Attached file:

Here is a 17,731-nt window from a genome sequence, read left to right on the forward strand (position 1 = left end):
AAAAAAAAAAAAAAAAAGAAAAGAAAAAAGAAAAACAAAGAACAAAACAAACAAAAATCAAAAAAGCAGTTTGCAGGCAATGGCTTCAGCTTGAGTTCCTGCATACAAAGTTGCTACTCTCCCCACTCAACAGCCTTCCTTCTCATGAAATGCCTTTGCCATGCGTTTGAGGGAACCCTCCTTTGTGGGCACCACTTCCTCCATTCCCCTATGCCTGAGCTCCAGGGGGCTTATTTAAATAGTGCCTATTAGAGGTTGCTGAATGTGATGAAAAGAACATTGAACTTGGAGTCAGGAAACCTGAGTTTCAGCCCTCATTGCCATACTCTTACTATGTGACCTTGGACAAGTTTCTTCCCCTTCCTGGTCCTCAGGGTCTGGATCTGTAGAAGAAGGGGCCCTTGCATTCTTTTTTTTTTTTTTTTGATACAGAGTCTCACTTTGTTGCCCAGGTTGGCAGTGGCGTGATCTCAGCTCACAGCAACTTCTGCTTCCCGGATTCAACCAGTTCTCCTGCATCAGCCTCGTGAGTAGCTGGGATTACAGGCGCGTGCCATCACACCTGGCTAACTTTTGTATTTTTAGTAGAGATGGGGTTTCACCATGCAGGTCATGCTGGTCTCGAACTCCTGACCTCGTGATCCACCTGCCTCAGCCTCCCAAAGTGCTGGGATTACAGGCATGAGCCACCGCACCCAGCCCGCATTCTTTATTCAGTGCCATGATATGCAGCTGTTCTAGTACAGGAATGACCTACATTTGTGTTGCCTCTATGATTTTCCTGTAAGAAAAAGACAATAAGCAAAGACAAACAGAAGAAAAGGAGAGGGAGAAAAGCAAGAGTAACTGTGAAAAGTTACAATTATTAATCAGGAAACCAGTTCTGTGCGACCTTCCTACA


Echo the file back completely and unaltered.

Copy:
Here is a 17,731-nt window from a genome sequence, read left to right on the forward strand (position 1 = left end):
AAAAAAAAAAAAAAAAAGAAAAGAAAAAAGAAAAACAAAGAACAAAACAAACAAAAATCAAAAAAGCAGTTTGCAGGCAATGGCTTCAGCTTGAGTTCCTGCATACAAAGTTGCTACTCTCCCCACTCAACAGCCTTCCTTCTCATGAAATGCCTTTGCCATGCGTTTGAGGGAACCCTCCTTTGTGGGCACCACTTCCTCCATTCCCCTATGCCTGAGCTCCAGGGGGCTTATTTAAATAGTGCCTATTAGAGGTTGCTGAATGTGATGAAAAGAACATTGAACTTGGAGTCAGGAAACCTGAGTTTCAGCCCTCATTGCCATACTCTTACTATGTGACCTTGGACAAGTTTCTTCCCCTTCCTGGTCCTCAGGGTCTGGATCTGTAGAAGAAGGGGCCCTTGCATTCTTTTTTTTTTTTTTTTGATACAGAGTCTCACTTTGTTGCCCAGGTTGGCAGTGGCGTGATCTCAGCTCACAGCAACTTCTGCTTCCCGGATTCAACCAGTTCTCCTGCATCAGCCTCGTGAGTAGCTGGGATTACAGGCGCGTGCCATCACACCTGGCTAACTTTTGTATTTTTAGTAGAGATGGGGTTTCACCATGCAGGTCATGCTGGTCTCGAACTCCTGACCTCGTGATCCACCTGCCTCAGCCTCCCAAAGTGCTGGGATTACAGGCATGAGCCACCGCACCCAGCCCGCATTCTTTATTCAGTGCCATGATATGCAGCTGTTCTAGTACAGGAATGACCTACATTTGTGTTGCCTCTATGATTTTCCTGTAAGAAAAAGACAATAAGCAAAGACAAACAGAAGAAAAGGAGAGGGAGAAAAGCAAGAGTAACTGTGAAAAGTTACAATTATTAATCAGGAAACCAGTTCTGTGCGACCTTCCTACA